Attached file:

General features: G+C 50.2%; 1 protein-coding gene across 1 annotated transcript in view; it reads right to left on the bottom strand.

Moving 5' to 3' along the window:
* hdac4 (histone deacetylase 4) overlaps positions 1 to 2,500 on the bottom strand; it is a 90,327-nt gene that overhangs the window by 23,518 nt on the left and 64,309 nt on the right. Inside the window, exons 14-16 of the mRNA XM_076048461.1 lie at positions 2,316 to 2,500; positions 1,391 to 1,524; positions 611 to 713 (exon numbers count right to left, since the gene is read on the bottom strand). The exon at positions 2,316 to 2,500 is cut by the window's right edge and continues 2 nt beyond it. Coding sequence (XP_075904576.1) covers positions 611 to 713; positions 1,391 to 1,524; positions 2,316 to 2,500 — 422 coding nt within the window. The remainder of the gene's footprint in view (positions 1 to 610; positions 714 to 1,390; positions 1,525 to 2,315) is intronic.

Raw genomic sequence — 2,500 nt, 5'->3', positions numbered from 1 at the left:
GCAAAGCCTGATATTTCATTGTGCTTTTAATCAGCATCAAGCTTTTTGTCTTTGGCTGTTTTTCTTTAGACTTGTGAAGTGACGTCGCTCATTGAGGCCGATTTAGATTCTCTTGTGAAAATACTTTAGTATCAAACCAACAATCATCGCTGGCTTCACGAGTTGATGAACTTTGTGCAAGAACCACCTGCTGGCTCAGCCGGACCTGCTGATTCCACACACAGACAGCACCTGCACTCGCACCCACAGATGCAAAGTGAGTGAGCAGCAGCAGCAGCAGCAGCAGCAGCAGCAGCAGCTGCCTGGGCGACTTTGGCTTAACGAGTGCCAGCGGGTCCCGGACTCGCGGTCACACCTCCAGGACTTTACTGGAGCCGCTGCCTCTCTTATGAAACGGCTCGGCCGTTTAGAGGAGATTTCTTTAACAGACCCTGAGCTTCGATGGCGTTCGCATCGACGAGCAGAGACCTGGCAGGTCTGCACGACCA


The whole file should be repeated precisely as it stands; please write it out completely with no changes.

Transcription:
General features: G+C 50.2%; 1 protein-coding gene across 1 annotated transcript in view; it reads right to left on the bottom strand.

Moving 5' to 3' along the window:
* hdac4 (histone deacetylase 4) overlaps positions 1 to 2,500 on the bottom strand; it is a 90,327-nt gene that overhangs the window by 23,518 nt on the left and 64,309 nt on the right. Inside the window, exons 14-16 of the mRNA XM_076048461.1 lie at positions 2,316 to 2,500; positions 1,391 to 1,524; positions 611 to 713 (exon numbers count right to left, since the gene is read on the bottom strand). The exon at positions 2,316 to 2,500 is cut by the window's right edge and continues 2 nt beyond it. Coding sequence (XP_075904576.1) covers positions 611 to 713; positions 1,391 to 1,524; positions 2,316 to 2,500 — 422 coding nt within the window. The remainder of the gene's footprint in view (positions 1 to 610; positions 714 to 1,390; positions 1,525 to 2,315) is intronic.

Raw genomic sequence — 2,500 nt, 5'->3', positions numbered from 1 at the left:
GCAAAGCCTGATATTTCATTGTGCTTTTAATCAGCATCAAGCTTTTTGTCTTTGGCTGTTTTTCTTTAGACTTGTGAAGTGACGTCGCTCATTGAGGCCGATTTAGATTCTCTTGTGAAAATACTTTAGTATCAAACCAACAATCATCGCTGGCTTCACGAGTTGATGAACTTTGTGCAAGAACCACCTGCTGGCTCAGCCGGACCTGCTGATTCCACACACAGACAGCACCTGCACTCGCACCCACAGATGCAAAGTGAGTGAGCAGCAGCAGCAGCAGCAGCAGCAGCAGCAGCAGCTGCCTGGGCGACTTTGGCTTAACGAGTGCCAGCGGGTCCCGGACTCGCGGTCACACCTCCAGGACTTTACTGGAGCCGCTGCCTCTCTTATGAAACGGCTCGGCCGTTTAGAGGAGATTTCTTTAACAGACCCTGAGCTTCGATGGCGTTCGCATCGACGAGCAGAGACCTGGCAGGTCTGCACGACCA